The two-person show of the works of Alex Rane and Tomas Watson entitled "Filling in the Blanks" has a curatorial focus not just of two figurative artists but more distinctly two artists approaching figurative art with a unified philosophy. The works presented are indeed figurative but both artists are not merely interested in portraying the figure in its perfection. Rather they are equally interested in the sections of the figure, or in the case of the backgrounds of certain Watson paintings, left undefined or incomplete.
Although Rane and Watson are using completely diverse materials, they are both concentrating their work on parts of the body or sections of the painting. They leave the remainder, whether it is on canvas or in marble, in a sort of vaguely abstracted state. Certain areas are highly realistic and defined: shoulders and torsos accurately depicted, hands forming expressive gestures. Other sections of the same piece are left intentionally vague. Their unified philosophy is that they focus the viewer on the sections of their art they wish to highlight. They both believe that by leaving parts unfinished, the areas that are more clearly depicted are enhanced and therefore more powerful.
As Watson explains his oil paintings, “Parts of the paintings are intensely realistic and the rest could be labelled abstract. By keeping the ‘background’ vague or undefined, I am drawing attention to the things in which I am interested.” He refers to the other elements for which he has less interest as a sort of “framework” to hold the entire painting together.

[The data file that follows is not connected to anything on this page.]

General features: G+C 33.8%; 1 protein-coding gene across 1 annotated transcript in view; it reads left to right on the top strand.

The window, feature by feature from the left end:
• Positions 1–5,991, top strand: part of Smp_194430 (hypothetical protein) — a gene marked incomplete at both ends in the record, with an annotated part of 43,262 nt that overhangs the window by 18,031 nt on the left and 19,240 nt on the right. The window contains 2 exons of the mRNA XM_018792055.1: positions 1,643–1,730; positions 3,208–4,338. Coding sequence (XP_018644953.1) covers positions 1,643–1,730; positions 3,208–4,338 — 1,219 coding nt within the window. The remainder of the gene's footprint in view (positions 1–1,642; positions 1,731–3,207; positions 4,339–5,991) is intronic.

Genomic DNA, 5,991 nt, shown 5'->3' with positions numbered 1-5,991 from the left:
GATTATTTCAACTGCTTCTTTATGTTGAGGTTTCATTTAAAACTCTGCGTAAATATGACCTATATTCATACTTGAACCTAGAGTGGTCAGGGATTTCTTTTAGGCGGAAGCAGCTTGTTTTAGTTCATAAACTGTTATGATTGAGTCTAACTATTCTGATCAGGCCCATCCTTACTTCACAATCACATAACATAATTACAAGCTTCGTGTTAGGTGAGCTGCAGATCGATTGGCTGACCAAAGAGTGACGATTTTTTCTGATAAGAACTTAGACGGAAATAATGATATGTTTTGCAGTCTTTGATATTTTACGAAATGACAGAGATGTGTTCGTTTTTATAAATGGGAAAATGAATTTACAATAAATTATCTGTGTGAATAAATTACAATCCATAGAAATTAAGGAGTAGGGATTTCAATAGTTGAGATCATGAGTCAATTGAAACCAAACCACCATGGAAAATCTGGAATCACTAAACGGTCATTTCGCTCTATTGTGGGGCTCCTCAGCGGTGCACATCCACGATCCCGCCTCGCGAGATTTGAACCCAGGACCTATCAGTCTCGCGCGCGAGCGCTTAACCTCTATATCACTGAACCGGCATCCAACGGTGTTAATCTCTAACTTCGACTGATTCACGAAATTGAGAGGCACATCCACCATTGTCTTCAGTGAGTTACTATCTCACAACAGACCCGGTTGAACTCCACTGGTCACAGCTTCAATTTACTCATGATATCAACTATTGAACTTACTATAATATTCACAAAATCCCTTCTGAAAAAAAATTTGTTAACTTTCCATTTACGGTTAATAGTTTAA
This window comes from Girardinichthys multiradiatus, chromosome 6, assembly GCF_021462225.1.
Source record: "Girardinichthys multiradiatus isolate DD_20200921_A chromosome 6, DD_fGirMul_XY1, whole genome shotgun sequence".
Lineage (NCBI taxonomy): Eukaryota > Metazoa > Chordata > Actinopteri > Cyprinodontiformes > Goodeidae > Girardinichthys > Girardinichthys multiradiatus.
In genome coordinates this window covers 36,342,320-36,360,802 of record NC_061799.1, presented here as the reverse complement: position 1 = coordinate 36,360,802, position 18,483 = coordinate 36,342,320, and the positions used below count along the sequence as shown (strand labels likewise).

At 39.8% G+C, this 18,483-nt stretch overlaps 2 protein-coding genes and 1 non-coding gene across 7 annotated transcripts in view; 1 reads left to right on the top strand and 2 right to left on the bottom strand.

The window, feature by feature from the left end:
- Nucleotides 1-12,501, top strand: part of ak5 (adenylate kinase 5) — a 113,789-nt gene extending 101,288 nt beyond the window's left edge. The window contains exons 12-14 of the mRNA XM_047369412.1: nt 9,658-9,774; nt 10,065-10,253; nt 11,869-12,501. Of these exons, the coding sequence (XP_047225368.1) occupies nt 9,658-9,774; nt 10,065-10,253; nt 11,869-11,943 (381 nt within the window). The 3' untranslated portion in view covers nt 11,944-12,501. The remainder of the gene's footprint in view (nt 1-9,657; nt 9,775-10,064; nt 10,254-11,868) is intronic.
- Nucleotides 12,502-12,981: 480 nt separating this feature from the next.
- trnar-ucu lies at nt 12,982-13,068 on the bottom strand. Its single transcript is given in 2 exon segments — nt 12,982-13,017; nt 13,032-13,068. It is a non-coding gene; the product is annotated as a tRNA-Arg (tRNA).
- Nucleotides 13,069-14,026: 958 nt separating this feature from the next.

Rane echoes a similar idea of his marble sculptures. He explains: “In a time when so much has to be either right or wrong, I believe art has to be about subtleties. These pieces are about the process.” He leaves the marble as natural as possible and uses its shapes and textures to enhance the parts of the figure in which he is most interested. He explains further, “I want to create points of interest and then also give space for the eye to rest.”
As Watson refers to the superfluous areas as a “framework” for the paintings and Rane imbues his sculptures with “subtleties”, both of these artists are forcing the viewer to examine the areas in their art in which the artist is most interested. It is then, after the observer has seen these focal points, the artists ask the observer of their art to complete the story…to fill in the blanks they have left for their viewer.